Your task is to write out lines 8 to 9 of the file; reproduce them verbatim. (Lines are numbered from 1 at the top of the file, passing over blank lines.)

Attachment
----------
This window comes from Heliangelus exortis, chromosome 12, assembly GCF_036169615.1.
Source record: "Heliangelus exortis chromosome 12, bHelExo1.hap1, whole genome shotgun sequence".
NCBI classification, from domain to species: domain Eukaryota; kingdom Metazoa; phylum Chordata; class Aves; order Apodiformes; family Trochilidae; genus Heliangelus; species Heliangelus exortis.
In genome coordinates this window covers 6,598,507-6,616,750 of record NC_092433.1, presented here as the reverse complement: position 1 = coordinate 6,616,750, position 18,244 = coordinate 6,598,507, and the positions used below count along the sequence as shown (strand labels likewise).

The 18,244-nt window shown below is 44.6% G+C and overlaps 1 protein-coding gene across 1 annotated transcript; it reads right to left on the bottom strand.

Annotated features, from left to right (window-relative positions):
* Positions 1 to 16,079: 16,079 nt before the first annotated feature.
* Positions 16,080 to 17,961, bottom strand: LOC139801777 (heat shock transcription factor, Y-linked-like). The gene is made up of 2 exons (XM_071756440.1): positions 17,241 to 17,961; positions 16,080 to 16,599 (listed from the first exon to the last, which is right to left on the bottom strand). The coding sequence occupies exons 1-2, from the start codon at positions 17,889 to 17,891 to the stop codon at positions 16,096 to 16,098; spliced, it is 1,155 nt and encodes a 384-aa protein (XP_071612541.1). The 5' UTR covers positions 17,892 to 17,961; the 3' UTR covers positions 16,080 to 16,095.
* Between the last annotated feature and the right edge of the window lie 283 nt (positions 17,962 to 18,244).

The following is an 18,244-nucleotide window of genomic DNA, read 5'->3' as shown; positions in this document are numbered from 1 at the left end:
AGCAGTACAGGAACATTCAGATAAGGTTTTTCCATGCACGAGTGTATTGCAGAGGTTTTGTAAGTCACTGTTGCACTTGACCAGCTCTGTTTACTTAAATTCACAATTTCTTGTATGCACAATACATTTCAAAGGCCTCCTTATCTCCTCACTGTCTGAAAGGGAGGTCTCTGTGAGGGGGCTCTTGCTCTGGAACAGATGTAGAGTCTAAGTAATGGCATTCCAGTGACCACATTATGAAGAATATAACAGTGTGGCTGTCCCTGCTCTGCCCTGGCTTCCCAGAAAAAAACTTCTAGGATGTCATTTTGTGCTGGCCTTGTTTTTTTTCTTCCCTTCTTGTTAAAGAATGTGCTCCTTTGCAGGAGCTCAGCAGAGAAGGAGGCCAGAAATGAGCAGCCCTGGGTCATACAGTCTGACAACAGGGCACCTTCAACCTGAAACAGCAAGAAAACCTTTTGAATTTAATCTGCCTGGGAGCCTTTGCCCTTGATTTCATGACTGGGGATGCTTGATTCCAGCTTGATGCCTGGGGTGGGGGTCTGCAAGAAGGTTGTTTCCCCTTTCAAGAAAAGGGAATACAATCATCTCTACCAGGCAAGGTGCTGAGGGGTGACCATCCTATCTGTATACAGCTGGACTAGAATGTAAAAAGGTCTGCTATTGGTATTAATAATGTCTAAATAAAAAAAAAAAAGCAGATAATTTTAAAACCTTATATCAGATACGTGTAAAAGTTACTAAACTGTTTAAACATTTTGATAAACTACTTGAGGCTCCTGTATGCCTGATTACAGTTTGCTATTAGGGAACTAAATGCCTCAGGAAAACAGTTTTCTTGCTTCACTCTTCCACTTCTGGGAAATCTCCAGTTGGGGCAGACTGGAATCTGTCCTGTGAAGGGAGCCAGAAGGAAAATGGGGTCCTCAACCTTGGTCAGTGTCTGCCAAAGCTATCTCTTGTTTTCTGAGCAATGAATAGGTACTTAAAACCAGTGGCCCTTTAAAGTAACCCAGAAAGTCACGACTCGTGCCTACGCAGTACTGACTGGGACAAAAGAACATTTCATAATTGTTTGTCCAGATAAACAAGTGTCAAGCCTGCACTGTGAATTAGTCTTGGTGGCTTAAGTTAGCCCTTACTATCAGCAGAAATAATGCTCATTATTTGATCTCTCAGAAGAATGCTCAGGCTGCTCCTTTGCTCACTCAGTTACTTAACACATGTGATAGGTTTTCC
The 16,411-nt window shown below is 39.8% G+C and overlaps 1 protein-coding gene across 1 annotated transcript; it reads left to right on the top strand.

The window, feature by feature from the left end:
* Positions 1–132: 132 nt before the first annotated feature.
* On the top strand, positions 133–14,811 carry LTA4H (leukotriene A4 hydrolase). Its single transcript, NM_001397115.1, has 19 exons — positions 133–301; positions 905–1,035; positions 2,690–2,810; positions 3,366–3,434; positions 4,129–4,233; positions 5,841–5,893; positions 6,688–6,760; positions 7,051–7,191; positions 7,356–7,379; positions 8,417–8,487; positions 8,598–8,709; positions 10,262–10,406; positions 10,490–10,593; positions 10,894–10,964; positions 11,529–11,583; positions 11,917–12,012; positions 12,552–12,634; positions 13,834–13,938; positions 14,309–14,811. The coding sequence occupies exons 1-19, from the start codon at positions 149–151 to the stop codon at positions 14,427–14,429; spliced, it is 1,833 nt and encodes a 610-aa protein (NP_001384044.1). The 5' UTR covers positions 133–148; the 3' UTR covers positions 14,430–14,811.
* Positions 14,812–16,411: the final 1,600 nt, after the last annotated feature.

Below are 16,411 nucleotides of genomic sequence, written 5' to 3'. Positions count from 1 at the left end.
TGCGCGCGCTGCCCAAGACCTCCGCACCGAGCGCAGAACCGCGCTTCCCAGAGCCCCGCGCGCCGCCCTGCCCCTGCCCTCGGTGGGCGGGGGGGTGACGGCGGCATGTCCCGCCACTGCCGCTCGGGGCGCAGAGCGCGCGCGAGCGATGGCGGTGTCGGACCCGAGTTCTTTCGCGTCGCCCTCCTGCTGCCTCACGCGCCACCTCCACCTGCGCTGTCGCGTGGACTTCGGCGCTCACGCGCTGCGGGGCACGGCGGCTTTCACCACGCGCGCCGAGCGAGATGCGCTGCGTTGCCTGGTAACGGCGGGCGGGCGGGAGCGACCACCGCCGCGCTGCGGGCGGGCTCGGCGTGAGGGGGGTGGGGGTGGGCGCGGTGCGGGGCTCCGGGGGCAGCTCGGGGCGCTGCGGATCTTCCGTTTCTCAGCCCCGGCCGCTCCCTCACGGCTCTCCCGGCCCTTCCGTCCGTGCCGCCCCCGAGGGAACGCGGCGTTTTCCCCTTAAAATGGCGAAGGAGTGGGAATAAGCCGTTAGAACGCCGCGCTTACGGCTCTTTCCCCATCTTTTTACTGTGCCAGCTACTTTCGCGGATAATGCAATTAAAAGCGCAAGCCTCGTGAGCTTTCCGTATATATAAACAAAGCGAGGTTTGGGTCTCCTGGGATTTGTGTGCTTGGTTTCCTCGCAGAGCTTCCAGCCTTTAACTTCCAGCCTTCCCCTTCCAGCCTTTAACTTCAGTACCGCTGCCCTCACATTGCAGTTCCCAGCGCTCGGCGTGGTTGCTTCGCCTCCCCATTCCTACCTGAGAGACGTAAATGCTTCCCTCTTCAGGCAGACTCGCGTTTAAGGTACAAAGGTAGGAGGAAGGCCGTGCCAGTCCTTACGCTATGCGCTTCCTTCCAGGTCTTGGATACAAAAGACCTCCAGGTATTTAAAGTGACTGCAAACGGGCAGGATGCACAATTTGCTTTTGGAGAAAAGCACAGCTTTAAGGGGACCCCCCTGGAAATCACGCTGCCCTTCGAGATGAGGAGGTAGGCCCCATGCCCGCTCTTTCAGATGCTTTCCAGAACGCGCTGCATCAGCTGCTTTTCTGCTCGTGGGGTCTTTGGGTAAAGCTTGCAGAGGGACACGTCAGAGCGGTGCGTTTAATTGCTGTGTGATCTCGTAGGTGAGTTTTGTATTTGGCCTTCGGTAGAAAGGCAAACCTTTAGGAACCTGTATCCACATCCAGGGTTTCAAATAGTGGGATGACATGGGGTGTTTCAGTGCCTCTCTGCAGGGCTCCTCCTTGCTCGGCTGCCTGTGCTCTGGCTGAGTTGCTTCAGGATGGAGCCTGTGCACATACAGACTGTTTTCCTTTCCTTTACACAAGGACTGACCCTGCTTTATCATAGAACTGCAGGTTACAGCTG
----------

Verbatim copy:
* Positions 16,080 to 17,961, bottom strand: LOC139801777 (heat shock transcription factor, Y-linked-like). The gene is made up of 2 exons (XM_071756440.1): positions 17,241 to 17,961; positions 16,080 to 16,599 (listed from the first exon to the last, which is right to left on the bottom strand). The coding sequence occupies exons 1-2, from the start codon at positions 17,889 to 17,891 to the stop codon at positions 16,096 to 16,098; spliced, it is 1,155 nt and encodes a 384-aa protein (XP_071612541.1). The 5' UTR covers positions 17,892 to 17,961; the 3' UTR covers positions 16,080 to 16,095.
* Between the last annotated feature and the right edge of the window lie 283 nt (positions 17,962 to 18,244).